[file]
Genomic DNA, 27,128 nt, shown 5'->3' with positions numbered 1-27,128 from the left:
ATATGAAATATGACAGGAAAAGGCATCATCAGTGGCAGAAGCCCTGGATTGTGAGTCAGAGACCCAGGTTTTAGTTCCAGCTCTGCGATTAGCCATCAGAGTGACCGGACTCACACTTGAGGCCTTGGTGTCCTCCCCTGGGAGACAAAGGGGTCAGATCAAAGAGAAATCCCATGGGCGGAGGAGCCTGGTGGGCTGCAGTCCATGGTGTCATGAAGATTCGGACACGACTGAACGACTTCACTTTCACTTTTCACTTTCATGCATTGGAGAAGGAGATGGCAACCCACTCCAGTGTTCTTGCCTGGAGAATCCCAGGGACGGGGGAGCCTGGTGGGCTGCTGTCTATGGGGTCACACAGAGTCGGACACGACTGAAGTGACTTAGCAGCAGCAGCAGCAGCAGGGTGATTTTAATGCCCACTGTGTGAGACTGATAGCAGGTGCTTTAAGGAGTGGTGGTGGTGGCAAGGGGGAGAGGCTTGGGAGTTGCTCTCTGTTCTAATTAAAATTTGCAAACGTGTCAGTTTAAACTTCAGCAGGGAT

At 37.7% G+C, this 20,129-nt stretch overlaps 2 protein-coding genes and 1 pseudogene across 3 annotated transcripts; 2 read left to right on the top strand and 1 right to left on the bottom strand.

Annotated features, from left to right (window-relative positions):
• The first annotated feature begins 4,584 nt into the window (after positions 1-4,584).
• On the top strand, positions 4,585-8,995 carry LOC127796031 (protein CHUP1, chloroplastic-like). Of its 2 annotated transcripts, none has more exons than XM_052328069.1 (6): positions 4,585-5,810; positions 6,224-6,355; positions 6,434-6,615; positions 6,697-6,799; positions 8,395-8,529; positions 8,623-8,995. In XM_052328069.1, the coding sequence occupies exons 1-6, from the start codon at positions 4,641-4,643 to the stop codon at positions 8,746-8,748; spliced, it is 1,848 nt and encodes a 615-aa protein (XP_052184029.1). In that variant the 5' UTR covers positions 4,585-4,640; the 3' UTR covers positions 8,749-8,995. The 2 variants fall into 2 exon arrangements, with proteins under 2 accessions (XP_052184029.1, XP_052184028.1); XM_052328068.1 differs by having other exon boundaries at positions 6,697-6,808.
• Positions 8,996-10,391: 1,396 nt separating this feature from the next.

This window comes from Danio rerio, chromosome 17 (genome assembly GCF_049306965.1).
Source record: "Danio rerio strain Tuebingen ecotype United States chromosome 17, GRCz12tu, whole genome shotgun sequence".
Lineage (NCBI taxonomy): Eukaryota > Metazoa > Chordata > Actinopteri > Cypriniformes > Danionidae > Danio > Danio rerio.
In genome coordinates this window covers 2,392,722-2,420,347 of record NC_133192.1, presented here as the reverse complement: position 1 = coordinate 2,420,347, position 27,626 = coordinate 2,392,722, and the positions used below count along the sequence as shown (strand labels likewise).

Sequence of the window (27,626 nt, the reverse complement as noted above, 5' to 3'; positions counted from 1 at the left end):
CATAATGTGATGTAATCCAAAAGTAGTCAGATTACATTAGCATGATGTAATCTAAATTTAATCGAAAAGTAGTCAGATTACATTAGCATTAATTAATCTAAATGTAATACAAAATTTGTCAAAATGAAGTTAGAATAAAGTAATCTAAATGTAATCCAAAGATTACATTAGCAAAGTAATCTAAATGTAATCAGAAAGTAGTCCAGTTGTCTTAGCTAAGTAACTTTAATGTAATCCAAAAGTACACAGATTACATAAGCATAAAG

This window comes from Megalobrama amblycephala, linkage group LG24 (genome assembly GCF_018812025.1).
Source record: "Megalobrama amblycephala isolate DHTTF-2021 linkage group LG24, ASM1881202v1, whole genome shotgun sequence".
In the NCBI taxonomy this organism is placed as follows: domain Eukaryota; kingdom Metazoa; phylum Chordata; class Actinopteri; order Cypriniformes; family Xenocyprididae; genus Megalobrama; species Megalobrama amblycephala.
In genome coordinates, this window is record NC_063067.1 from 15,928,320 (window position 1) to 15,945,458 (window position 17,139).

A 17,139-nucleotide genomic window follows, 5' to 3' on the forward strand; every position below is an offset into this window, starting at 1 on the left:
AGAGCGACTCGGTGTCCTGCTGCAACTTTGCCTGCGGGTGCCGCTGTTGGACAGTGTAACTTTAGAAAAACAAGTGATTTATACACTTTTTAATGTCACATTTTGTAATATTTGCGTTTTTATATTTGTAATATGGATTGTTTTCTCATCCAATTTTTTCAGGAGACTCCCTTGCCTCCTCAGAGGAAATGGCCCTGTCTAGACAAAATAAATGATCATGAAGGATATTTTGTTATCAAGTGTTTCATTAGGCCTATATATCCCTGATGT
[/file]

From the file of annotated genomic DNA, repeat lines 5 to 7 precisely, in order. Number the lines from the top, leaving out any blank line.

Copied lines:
• The first annotated feature begins 4,584 nt into the window (after positions 1-4,584).
• On the top strand, positions 4,585-8,995 carry LOC127796031 (protein CHUP1, chloroplastic-like). Of its 2 annotated transcripts, none has more exons than XM_052328069.1 (6): positions 4,585-5,810; positions 6,224-6,355; positions 6,434-6,615; positions 6,697-6,799; positions 8,395-8,529; positions 8,623-8,995. In XM_052328069.1, the coding sequence occupies exons 1-6, from the start codon at positions 4,641-4,643 to the stop codon at positions 8,746-8,748; spliced, it is 1,848 nt and encodes a 615-aa protein (XP_052184029.1). In that variant the 5' UTR covers positions 4,585-4,640; the 3' UTR covers positions 8,749-8,995. The 2 variants fall into 2 exon arrangements, with proteins under 2 accessions (XP_052184029.1, XP_052184028.1); XM_052328068.1 differs by having other exon boundaries at positions 6,697-6,808.
• Positions 8,996-10,391: 1,396 nt separating this feature from the next.